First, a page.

There is, as we have already said, a private cemetery on the estate. It is situated about half-a-mile from the homestead, and in view of it. An ideal spot for ''God's Acre," lying midway between the private road to Lanyon House and the main road from Queanbeyan to Tharwa. Its peacefulness is self-proclaimed. The graves already therein lie beneath many a stately pine and other arboreal growths, those of departed members of the family within a special enclosure; outside, but within the consecrated area, are the graves of the estate's retainers and of deceased members of their families. As a background, rise the multitudinous mountains eastwards, whilst towards the south rises to a still greater altitude the bold peak of Mount Tennant, and in the more remote distances in every direction, save to the north, mountains rear their heads as far as eye can reach. It is an ideal spot wherein to slumber till the archangel's trump shall wake the dead.
The solemn procession having reached the place of burial, and being gathered round the open grave, the clergyman read the sublime and impressive ritual of the Church of England for the burial of the dead; and at its conclusion delivered a short, but withal a most appropriate address to those assembled, in the course of which, referring to the distinguished characteristics of the deceased, urged them all, as far as in them lay, to emulate his splendid example.
Then, "earth to earth, dust to dust, and ashes to ashes," the mould was thrown in upon the coffin laid in the open grave, and presently all that was mortal of one by far and away higher in the practice of the moral virtues than most of us was hidden from mortal gaze. Upon the newly-raised mound which marks the resting-place of Andrew Jackson Cunningham they placed the floral tributes expressive of the esteem and love in which he was so widely held in his lifetime, and which will cling, as long as life shall last to the memory of all who had the honour and pleasure of his friendship or acquaintance.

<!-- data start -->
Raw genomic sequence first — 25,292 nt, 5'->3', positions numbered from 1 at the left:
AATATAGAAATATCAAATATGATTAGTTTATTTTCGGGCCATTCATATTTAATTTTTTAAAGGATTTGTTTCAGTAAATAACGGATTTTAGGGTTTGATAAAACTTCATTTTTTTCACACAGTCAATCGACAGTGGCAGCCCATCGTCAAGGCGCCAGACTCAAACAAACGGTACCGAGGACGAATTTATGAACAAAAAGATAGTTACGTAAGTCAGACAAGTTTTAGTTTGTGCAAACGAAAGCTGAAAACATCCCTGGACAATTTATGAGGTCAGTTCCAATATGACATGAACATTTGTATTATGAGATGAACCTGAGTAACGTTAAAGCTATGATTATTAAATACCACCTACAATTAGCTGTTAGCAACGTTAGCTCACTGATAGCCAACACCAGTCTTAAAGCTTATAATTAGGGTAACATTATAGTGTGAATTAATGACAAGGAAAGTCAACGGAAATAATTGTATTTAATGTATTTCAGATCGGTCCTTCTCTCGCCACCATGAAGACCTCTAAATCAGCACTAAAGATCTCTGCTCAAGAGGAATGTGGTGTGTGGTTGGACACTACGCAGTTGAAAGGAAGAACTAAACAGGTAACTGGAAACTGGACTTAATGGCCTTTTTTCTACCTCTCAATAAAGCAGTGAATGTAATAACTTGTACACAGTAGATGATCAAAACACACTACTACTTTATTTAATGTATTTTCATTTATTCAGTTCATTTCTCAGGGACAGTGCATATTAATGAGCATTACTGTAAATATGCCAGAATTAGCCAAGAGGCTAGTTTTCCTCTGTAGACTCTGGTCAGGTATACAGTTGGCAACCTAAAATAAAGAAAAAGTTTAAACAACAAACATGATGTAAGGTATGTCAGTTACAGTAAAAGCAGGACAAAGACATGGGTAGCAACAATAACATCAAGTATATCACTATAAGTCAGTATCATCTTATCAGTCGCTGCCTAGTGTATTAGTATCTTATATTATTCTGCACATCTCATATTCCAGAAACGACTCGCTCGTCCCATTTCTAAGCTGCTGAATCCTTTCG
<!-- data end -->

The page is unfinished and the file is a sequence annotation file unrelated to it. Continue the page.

Among the beautiful floral tributes were the following:—Harrison, Jones and Devlin, Ltd., Mr. T. F. L. Rutledge, Mrs. and Miss Bessie Rutledge, Mrs. F. F. Gibson, Mr. and Mrs. Ronald Campbell, Miss Jean and Mr. Douglas Campbell, Mr. and Mrs. Bruce Campbell, Mr. and Mrs. G. McKeahnie, Mr. and Mrs. F. A. Campbell and family, Mr. and Mrs. James Cunningham, Mr. A. J. Cunningham and Misses Cunningham, Tuggranong, Mrs. Dulhunty, Mr. and Mrs C. H. McKeahnie, the residents of Booroomba and H. A. Dulhunty, Mr. and Mrs. Cregan and family, the employees of Cuppacumbalong, Messrs. David and Harry Roxborough and Miss Forest, Mrs. McCarthy and family, Union Club, Sydney.
It may well be recorded here that the deceased was the first to die of all his parents' children; and he was the youngest but one of eight. The first-born of these is Mr. John Cunningham, of Sydney; then in the order of birth come: Mr. Alex. Cunningham, who resides in Victoria; Mrs. McCarthy, of Sydney; Miss Cunningham, also of Sydney; Mrs. Gibson, Tirranna; Mr. James Cunningham, Tuggranong; and Mrs. Campbell, Bombala.
The mourners who had come from greater or lesser distances to show their respect on the occasion, were, after the obsequies were over, hospitably served with refreshments at the homestead, before departing to their several destinations. To Mr. Harry Lazarus was entrusted the direction of the funeral, and with his long experience it is almost needless to remark that in every detail the utmost satisfaction was given.
'Cunningham, Andrew Jackson (1839–1913)', Obituaries Australia, National Centre of Biography, Australian National University, http://oa.anu.edu.au/obituary/cunningham-andrew-jackson-275/text1746, accessed 22 May 2013.
from Pastoral Review, 16 June 1913